Fibers 2018, 6(2), 37; https://doi.org/10.3390/fib6020037
Received: 5 April 2018 / Revised: 23 May 2018 / Accepted: 28 May 2018 / Published: 5 June 2018
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Abstract
Polymer nanofibres are created from many different techniques, with varying rates of production. Rotary jet spinning is a relatively new technique for making nanofibres from both polymer solutions and melt. With electrospinning being by far the most widespread processing method for polymer nanofibres,
[...] Read more.
Polymer nanofibres are created from many different techniques, with varying rates of production. Rotary jet spinning is a relatively new technique for making nanofibres from both polymer solutions and melt. With electrospinning being by far the most widespread processing method for polymer nanofibres, we performed a direct comparison of polyamide 6 (PA6) nanofibre production between these two methods. It was found that electrospinning produced slightly smaller-diameter fibres, which scaled with a decrease in solution viscosity. In comparison, rotary jet spun fibres could be produced from a reduced range of polymer concentrations and exhibited therefore slightly larger diameters with greater variation. Crystallinity of the fibres was also compared between the two techniques and the bulk polymer, which showed a decrease in crystallinity compared to bulk PA6. Full article
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Open AccessArticle Flame Retardant Multilayered Coatings on Acrylic Fabrics Prepared by One-Step Deposition of Chitosan/Montmorillonite Complexes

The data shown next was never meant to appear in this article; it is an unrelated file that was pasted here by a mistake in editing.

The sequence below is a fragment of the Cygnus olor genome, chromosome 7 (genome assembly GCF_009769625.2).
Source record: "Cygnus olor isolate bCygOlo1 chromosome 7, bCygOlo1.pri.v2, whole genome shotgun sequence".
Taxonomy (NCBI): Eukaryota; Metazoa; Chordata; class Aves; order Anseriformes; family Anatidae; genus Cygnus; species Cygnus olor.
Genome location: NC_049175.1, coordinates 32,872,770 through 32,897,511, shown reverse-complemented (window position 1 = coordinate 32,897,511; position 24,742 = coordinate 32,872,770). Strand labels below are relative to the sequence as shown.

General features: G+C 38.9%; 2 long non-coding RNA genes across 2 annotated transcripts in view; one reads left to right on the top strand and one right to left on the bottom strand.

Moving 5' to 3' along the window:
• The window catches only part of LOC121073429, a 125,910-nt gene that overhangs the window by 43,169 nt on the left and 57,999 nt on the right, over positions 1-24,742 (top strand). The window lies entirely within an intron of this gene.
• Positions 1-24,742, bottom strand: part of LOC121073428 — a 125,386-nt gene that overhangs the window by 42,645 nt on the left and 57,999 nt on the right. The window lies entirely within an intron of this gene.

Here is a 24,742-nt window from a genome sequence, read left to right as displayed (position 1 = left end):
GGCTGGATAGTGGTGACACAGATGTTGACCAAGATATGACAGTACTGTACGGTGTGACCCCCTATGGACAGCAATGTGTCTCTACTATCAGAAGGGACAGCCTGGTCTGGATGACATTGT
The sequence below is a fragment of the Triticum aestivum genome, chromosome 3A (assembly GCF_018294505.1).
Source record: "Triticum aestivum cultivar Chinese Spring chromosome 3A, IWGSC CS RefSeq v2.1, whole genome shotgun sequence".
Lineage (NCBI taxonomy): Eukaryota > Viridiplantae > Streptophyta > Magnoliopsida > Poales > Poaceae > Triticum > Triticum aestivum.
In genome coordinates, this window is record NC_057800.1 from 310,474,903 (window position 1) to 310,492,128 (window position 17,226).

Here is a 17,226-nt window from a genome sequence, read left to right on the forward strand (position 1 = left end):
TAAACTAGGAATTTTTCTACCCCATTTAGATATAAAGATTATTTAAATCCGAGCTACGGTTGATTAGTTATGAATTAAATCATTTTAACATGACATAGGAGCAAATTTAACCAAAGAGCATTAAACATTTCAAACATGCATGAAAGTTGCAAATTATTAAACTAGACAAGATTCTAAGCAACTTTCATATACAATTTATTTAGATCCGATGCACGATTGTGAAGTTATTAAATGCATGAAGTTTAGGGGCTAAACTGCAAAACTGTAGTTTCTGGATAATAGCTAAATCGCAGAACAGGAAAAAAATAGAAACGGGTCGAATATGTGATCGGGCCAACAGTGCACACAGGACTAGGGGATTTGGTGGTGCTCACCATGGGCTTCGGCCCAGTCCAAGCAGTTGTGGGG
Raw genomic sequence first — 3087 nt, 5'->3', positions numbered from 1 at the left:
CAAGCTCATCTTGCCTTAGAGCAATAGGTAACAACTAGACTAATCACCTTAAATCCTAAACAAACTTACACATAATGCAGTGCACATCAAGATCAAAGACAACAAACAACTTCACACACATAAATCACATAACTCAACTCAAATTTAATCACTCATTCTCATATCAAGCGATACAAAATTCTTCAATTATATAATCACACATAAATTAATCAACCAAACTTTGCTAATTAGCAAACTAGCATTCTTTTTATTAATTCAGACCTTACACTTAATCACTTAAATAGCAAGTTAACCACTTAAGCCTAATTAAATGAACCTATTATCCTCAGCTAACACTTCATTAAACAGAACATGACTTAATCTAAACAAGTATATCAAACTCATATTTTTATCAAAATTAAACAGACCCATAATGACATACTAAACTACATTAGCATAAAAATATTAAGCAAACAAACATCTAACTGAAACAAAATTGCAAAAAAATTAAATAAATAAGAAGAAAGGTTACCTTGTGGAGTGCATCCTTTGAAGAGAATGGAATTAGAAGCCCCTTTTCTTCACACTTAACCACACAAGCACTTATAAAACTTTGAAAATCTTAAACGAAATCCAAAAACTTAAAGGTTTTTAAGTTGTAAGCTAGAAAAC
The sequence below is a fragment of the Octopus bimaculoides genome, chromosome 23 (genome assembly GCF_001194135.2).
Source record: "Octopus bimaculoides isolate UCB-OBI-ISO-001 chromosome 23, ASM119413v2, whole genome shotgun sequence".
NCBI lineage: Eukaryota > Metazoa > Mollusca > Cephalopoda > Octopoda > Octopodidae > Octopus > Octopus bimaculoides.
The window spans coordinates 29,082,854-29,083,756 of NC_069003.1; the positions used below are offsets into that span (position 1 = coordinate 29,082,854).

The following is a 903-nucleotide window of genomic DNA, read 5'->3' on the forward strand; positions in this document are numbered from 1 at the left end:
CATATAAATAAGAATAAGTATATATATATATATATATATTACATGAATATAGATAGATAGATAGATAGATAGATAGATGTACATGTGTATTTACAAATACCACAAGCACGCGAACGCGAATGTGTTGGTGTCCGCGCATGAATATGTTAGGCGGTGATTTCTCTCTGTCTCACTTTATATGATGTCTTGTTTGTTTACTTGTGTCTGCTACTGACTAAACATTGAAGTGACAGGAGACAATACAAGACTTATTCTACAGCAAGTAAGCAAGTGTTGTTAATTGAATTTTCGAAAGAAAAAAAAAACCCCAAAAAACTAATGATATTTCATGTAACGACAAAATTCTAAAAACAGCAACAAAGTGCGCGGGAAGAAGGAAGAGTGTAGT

Fibers 2018, 6(2), 36; https://doi.org/10.3390/fib6020036
Received: 26 April 2018 / Revised: 14 May 2018 / Accepted: 16 May 2018 / Published: 4 June 2018
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Abstract
Multilayered coatings deposited using the layer-by-layer (LbL) assembly technique have attracted great interest in recent years as a sustainable and efficient solution for conferring flame retardant properties to fabrics. The unique structure and interaction established upon the coating assembly are the key factors
[...] Read more.
Multilayered coatings deposited using the layer-by-layer (LbL) assembly technique have attracted great interest in recent years as a sustainable and efficient solution for conferring flame retardant properties to fabrics. The unique structure and interaction established upon the coating assembly are the key factors for successful flame retardant properties. In this study we aimed at the deposition of multilayered coatings comprising chitosan and montmorillonite with a LbL-like structure and interactions by the simple processing of compacted chitosan/montmorillonite complexes obtained by the direct mixing of an oppositely charged solution/suspension. Upon drying, the prepared complex yielded a continuous coating characterized by a brick-and-mortar multi-layered structure, in which oriented clay nanoplatelets were held together by a continuous chitosan matrix. When deposited on acrylic fabrics these coatings were able to suppress the melt-dripping phenomenon, and at 10 and 20% add-ons achieved self-extinguishing behavior within a few seconds after ignition. Cone calorimetry testing revealed an increase in time to ignition (up to +46%) and considerable reductions of the rates at which heat is released (up to −62 and −49% for peak of heat release rate and total heat release, respectively). A reduction in the total smoke release (up to −49%) was also observed. Full article